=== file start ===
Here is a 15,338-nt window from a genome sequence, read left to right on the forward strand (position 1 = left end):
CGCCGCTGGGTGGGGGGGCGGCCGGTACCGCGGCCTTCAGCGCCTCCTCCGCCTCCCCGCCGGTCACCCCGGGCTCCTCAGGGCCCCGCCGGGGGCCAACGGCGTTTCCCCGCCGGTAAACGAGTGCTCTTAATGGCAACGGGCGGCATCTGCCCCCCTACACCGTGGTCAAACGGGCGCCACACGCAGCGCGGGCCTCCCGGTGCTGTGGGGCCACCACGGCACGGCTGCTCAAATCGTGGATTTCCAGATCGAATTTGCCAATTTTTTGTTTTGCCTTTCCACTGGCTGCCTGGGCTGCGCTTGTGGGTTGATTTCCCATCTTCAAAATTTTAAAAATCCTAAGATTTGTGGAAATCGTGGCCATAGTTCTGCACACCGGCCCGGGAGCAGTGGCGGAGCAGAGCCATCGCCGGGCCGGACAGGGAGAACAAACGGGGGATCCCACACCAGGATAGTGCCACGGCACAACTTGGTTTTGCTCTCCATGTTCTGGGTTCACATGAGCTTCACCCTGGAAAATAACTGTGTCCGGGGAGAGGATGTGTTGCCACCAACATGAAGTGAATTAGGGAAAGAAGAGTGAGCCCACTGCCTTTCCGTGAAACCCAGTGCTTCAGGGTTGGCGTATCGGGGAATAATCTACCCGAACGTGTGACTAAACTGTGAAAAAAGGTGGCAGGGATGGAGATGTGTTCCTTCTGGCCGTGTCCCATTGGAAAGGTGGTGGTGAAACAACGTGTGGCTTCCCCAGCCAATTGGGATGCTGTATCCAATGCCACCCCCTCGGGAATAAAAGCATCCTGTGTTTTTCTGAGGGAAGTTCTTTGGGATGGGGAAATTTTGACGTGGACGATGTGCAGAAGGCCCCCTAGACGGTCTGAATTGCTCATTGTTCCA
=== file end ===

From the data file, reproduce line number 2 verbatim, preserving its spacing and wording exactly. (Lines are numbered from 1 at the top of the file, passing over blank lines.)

CGCCGCTGGGTGGGGGGGCGGCCGGTACCGCGGCCTTCAGCGCCTCCTCCGCCTCCCCGCCGGTCACCCCGGGCTCCTCAGGGCCCCGCCGGGGGCCAACGGCGTTTCCCCGCCGGTAAACGAGTGCTCTTAATGGCAACGGGCGGCATCTGCCCCCCTACACCGTGGTCAAACGGGCGCCACACGCAGCGCGGGCCTCCCGGTGCTGTGGGGCCACCACGGCACGGCTGCTCAAATCGTGGATTTCCAGATCGAATTTGCCAATTTTTTGTTTTGCCTTTCCACTGGCTGCCTGGGCTGCGCTTGTGGGTTGATTTCCCATCTTCAAAATTTTAAAAATCCTAAGATTTGTGGAAATCGTGGCCATAGTTCTGCACACCGGCCCGGGAGCAGTGGCGGAGCAGAGCCATCGCCGGGCCGGACAGGGAGAACAAACGGGGGATCCCACACCAGGATAGTGCCACGGCACAACTTGGTTTTGCTCTCCATGTTCTGGGTTCACATGAGCTTCACCCTGGAAAATAACTGTGTCCGGGGAGAGGATGTGTTGCCACCAACATGAAGTGAATTAGGGAAAGAAGAGTGAGCCCACTGCCTTTCCGTGAAACCCAGTGCTTCAGGGTTGGCGTATCGGGGAATAATCTACCCGAACGTGTGACTAAACTGTGAAAAAAGGTGGCAGGGATGGAGATGTGTTCCTTCTGGCCGTGTCCCATTGGAAAGGTGGTGGTGAAACAACGTGTGGCTTCCCCAGCCAATTGGGATGCTGTATCCAATGCCACCCCCTCGGGAATAAAAGCATCCTGTGTTTTTCTGAGGGAAGTTCTTTGGGATGGGGAAATTTTGACGTGGACGATGTGCAGAAGGCCCCCTAGACGGTCTGAATTGCTCATTGTTCCA